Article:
2. The court of appeals correctly held that the dis trict court did not abuse its discretion in declining to preliminarily enjoin the enforcement of 11 C.F.R. 100.22(b) or the FEC's approach to determining political-committee status. Further review is not war ranted.
a. As an initial matter, the current posture of the case weighs heavily against this Court's review. The court of appeals made clear that it was not ruling defini tively on the merits of petitioner's claims, but rather holding only that petitioner had not shown a sufficient likelihood of success to be eligible for preliminary in junctive relief. Pet. App. 10a. In addition, the candidate against whom petitioner sought to advertise-then-Sen ator Obama-is not currently on the ballot anywhere. Although petitioner may well be able to show that its claims remain justiciable if petitioner plans to run the same or similar advertisements in future elections, see WRTL, 551 U.S. at 461-464; id. at 504 n.1 (Souter, J., dissenting), petitioner appears to have no present need for the extraordinary remedy of a preliminary injunc tion. Proceedings in the district court are stayed and will be free to resume once the court of appeals' man date issues.
b. The court of appeals correctly concluded that pe titioner was not likely to prevail in its challenge to 11 C.F.R. 100.22(b). Petitioner contends that it is at risk of being deemed a political committee by virtue of spend ing at least $1000 on communications that "expressly advocat[ed]," within the meaning of Section 100.22(b), against then-Senator Obama, a federal candidate. See 2 U.S.C. 431(4)(A) and (17). Section 100.22(b) covers any communication that
[w]hen taken as a whole * * * could only be inter preted by a reasonable person as containing advo cacy of the election or defeat of one or more clearly identified candidate(s) because-(1) The electoral portion of the communication is unmistakable, unam biguous, and suggestive of only one meaning; and (2) Reasonable minds could not differ as to whether it encourages actions to elect or defeat one or more clearly identified candidate(s) or encourages some other kind of action.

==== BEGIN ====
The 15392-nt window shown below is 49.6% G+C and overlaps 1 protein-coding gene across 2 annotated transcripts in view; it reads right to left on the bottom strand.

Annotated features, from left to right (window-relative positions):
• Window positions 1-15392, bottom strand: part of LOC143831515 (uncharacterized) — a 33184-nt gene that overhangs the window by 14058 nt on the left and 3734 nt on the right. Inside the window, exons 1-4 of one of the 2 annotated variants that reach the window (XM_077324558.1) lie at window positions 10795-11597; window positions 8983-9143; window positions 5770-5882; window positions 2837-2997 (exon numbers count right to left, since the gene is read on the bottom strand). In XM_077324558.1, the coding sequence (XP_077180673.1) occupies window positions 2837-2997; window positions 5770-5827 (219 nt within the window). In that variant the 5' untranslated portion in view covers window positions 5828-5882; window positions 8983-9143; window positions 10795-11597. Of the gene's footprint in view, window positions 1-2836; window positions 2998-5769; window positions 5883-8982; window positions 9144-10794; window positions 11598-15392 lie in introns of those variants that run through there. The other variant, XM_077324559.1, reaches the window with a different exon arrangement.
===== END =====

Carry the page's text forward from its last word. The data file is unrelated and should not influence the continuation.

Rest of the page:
Petitioner contends that the First Amendment does not permit communications meeting that definition to be regulated, and that petitioner was therefore likely to succeed on the merits in its challenge to Section 100.22(b). Petitioner asserts that the regulation is in valid because it (a) allegedly encompasses communica tions that are not "unambiguously campaign related" (Pet. 30-33), and (b) is not limited to electoral advocacy that contains "magic words" (Pet. 14-18). Both conten tions lack merit.
i. As the court of appeals suggested (Pet. App. 12a), Section 100.22(b) comports with petitioner's proffered "unambiguously campaign related" test. On its face, the regulation requires that "[t]he electoral portion of the communication [be] unmistakable, unambiguous, and suggestive of only one meaning," i.e., "advocacy of the election or defeat of one or more clearly identified candi date(s)." 11 C.F.R. 100.22(b). Any communication that unambiguously encourages the defeat of a specific candi date is, by definition, unambiguously campaign-related. Thus, even if the Constitution prohibits regulation of communications that are not unambiguously campaign- related, Section 100.22(b) would not extend beyond that limit.
The correctness of the court of appeals' conclusion is confirmed by the lead opinion in WRTL. That opinion reiterated McConnell's holding that Congress may regu late the funding of certain communications that are "the functional equivalent of express advocacy," i.e., that are "susceptible of no reasonable interpretation other than as an appeal to vote for or against a specific candidate." 551 U.S. at 469-470. Petitioner acknowledges (Pet. 32- 33) that the First Amendment permits regulation of communications that meet the standard set out in WRTL (which petitioner calls the "appeal-to-vote test"). See WRTL, 551 U.S. at 474 n.7 (opinion of Roberts, C.J.) (rejecting vagueness concern). But the WRTL standard is nearly identical to the test in Section 100.22(b): Each inquires whether a particular communication can rea sonably be interpreted as something other than candi date advocacy. Pet. App. 11a-12a.3 To the extent the standards differ, Section 100.22(b) is narrower than the WRTL test, as the regulation requires an "unambigu ous" electoral portion, 11 C.F.R. 100.22(b)(1), while the lead opinion in WRTL looks to the "mention" of an elec tion and similar "indicia of express advocacy." See WRTL, 551 U.S. at 470.4
This Court's recent decision in Citizens United does not change the analysis. Although the Court held that corporations cannot be prohibited from financing ex press advocacy or its functional equivalent, 130 S. Ct. at 913, it did not redefine the types of election-related com munications that may be subject to other forms of regu lation. To the contrary, the Court confirmed that even communications that are not "the functional equivalent of express advocacy" under the WRTL test-and are not unambiguously campaign-related-can constitutionally be subject to other forms of regulation, such as disclo sure requirements. Id. at 915.